Because so many of us don't do it - or do it so inefficiently that we might as well have three times the number emails we actually have.
When I first started teaching distance education courses, I installed Microsoft Office and set all my email up on Entourage (similar to Outlook Express) and THEN I wrote a "rule" that would automatically check email every five minutes. As a result, I got email... every five minutes. It was great, except for one thing: it gave me a false sense of control regarding my email inbox. I'll give you an example: I once got an email that went something like this:
From: Angry McStudent@learnstuff.net
Re: my paper
Yo, I don't get why you always gives me bad grades on my papers and I think you are wrong. You should read my papers and gives me grades, highest. I have a problem with you.
Now, I get emails like this more than I'd like. (I would prefer never, thanks). But when I got this one, I did what I normally do when I don't know quite what to think: I waited. Had I written back right away, I might have written something like this:
To: Angry McStudent@learnstuff.net
Re: my paper
Your papers are, as I clearly stated in my comments, not passing because you did not follow the directions. Also, your grammar is so poor that I often wonder whether you are writing in alien-script and using a transliteration button. I can't pass you unless you actually learn something. That's why you are in school. And by the way, your problem is with you and your failing papers. Once I give you the F you so rightly deserve, I'll forget about you entirely. But your transcript? That's forever, so I suggest you get to work.
So as might be able to tell, I was a little miffed at being addressed as "yo" and I didn't really appreciate being called "wrong." Also, the student's poor command of verbs was irresistibly funny, considering he was complaining of poor paper grades. In short, I was too conflicted to compose a response right that second. So I went for a run and flossed my teeth and perhaps I even baked a cake.*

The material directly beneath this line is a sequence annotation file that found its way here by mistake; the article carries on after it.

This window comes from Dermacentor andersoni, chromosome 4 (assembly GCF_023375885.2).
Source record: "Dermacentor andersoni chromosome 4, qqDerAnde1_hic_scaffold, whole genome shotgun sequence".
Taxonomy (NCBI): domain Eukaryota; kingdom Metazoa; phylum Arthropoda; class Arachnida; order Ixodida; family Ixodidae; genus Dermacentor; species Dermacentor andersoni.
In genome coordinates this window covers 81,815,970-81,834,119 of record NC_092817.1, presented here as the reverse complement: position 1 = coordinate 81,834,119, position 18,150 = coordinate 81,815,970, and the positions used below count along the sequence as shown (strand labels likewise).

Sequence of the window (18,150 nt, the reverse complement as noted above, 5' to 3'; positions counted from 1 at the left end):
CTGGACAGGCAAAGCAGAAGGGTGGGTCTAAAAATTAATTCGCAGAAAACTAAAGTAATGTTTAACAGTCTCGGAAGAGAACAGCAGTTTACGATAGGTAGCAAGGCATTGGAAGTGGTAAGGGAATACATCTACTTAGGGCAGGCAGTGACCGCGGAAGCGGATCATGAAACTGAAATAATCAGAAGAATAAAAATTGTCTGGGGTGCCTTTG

Then I returned to the computer and composed an even-tempered and professional reply:
To: Angry McStudent
Re: my paper
I am sorry you are having trouble understanding my paper comments and your grades. Why don't we schedule a phone conference or an IM conversation and go over each paper? Please let me know what time would be convenient for you. I will be on instant messenger between 2pm and 4pm today. You can also reach me by phone at XXX-XXX-XXXX.
Now you might thinking: ah, you are advocating letting your emotions cool rather than writing a sassy reply. If you are thinking that, you are WRONG.
Here's the thing: teachers are passionate about what they do and they are passionate about their fields of expertise. As a result, most of us personalize our jobs far too much. What I should have done was taken perhaps two deep breaths before writing the inevitable (and far more helpful) reply. I knew exactly what the "real" reply would be; I did not need to bake a cake to figure it out. And by waiting, I caused myself three very real problems:
1) I put myself at risk of forgetting to reply at all - and I am sure I do not need to tell you why that would have been bad, indeed.
2) I let the student, who was probably very itchy and uncomfortable about having written the email, stew in his own regret for hours. That was not very nice of me.
3) Worst of all, I caused myself to have to handle the same piece of email TWICE. That's right: I ended up spending two times the the amount of time answering that email. And the end result was the same.
Summary: open it once, answer it immediately. If you are having feelings, shake it off. It's your job.
Have a good weekend, and thank you for reading.
*I don't remember, but I am sure this is close.